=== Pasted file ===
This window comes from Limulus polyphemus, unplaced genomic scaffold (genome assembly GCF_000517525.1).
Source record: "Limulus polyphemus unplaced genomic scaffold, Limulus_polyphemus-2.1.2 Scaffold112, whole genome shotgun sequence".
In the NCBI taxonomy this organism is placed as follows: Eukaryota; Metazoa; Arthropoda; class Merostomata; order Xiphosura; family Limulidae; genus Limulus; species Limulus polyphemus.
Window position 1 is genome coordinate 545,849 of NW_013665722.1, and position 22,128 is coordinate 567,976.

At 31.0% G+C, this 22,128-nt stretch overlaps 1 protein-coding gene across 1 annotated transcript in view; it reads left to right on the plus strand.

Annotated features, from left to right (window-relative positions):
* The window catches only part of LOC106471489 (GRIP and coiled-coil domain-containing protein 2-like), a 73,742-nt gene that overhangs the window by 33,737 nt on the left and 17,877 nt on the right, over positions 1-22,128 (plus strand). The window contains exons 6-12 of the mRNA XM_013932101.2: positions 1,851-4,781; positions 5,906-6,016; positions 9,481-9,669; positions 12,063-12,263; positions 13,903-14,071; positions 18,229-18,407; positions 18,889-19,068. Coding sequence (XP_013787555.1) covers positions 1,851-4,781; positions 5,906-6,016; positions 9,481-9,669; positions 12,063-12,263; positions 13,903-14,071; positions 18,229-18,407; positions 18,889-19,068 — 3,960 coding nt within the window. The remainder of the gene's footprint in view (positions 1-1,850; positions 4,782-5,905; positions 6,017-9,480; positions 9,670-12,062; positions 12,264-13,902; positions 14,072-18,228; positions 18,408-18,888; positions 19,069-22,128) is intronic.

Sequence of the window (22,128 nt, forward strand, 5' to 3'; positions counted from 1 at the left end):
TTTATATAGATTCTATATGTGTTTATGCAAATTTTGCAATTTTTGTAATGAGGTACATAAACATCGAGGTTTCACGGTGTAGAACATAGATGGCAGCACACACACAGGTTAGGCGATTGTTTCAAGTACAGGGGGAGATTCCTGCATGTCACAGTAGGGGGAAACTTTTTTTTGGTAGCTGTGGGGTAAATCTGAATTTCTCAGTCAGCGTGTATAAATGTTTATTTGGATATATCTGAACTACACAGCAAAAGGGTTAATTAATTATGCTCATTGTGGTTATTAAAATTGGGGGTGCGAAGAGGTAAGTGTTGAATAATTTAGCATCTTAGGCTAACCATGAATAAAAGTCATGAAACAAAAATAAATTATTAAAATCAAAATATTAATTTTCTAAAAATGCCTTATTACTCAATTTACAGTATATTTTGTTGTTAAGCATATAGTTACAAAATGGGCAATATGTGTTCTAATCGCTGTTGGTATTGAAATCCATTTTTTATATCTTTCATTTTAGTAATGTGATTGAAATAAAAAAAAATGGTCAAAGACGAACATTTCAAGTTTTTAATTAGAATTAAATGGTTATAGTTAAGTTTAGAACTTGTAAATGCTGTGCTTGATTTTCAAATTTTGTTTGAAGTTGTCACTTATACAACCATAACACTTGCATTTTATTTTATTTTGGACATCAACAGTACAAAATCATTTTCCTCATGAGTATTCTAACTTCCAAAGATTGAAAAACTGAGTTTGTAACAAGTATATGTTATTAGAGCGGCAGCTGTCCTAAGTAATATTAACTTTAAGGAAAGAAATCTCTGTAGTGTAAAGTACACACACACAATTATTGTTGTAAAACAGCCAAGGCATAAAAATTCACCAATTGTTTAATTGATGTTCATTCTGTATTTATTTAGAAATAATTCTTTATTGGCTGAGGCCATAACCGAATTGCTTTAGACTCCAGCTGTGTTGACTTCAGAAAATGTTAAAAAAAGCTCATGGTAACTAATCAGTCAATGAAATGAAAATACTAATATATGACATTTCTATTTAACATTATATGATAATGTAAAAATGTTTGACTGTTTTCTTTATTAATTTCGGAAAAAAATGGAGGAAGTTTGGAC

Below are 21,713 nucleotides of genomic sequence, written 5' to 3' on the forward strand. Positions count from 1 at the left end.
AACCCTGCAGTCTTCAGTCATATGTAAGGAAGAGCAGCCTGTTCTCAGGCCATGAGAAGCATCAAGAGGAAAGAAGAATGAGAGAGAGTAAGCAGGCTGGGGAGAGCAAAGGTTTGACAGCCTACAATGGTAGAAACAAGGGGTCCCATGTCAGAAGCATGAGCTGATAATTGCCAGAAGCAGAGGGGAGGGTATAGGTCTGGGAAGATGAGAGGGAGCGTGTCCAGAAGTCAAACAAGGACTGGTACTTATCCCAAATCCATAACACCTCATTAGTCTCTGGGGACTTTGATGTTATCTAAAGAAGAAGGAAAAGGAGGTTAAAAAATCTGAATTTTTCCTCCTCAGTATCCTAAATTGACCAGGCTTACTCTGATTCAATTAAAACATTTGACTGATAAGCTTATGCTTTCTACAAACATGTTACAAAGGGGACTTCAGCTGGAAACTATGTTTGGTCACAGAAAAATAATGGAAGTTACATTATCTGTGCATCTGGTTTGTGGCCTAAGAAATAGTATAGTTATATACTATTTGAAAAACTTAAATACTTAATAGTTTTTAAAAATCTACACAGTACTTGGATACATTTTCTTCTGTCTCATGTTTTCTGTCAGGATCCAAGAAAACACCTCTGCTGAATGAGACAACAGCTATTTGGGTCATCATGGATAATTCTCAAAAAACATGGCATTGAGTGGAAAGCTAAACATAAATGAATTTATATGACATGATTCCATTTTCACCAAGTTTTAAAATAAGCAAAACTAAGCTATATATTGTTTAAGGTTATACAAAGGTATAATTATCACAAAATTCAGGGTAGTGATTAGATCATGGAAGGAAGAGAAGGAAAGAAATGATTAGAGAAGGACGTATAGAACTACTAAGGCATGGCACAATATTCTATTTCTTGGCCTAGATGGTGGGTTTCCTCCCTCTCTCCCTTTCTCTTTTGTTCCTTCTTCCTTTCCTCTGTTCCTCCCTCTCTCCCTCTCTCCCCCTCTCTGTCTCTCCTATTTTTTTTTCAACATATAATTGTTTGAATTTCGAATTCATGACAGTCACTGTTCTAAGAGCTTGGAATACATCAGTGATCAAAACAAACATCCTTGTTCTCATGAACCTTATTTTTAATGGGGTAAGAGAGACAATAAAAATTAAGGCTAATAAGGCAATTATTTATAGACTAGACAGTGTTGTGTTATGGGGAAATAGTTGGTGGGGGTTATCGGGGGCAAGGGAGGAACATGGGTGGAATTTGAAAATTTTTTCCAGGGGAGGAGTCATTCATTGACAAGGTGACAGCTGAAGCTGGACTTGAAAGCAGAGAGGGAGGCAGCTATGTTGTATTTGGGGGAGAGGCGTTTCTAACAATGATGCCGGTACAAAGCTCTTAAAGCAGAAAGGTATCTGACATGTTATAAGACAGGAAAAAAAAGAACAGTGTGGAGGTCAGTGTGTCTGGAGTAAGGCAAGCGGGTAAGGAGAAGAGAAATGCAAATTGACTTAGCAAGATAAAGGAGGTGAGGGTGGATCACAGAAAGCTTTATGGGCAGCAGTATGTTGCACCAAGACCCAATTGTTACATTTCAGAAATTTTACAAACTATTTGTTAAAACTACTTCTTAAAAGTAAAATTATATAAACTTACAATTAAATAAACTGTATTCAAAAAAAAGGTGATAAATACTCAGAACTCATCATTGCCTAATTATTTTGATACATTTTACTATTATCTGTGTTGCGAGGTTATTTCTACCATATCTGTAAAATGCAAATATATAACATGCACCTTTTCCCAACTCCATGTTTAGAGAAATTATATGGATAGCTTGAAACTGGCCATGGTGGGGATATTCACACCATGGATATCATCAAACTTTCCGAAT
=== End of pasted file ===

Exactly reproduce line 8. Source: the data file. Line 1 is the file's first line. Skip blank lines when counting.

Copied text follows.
Sequence of the window (22,128 nt, forward strand, 5' to 3'; positions counted from 1 at the left end):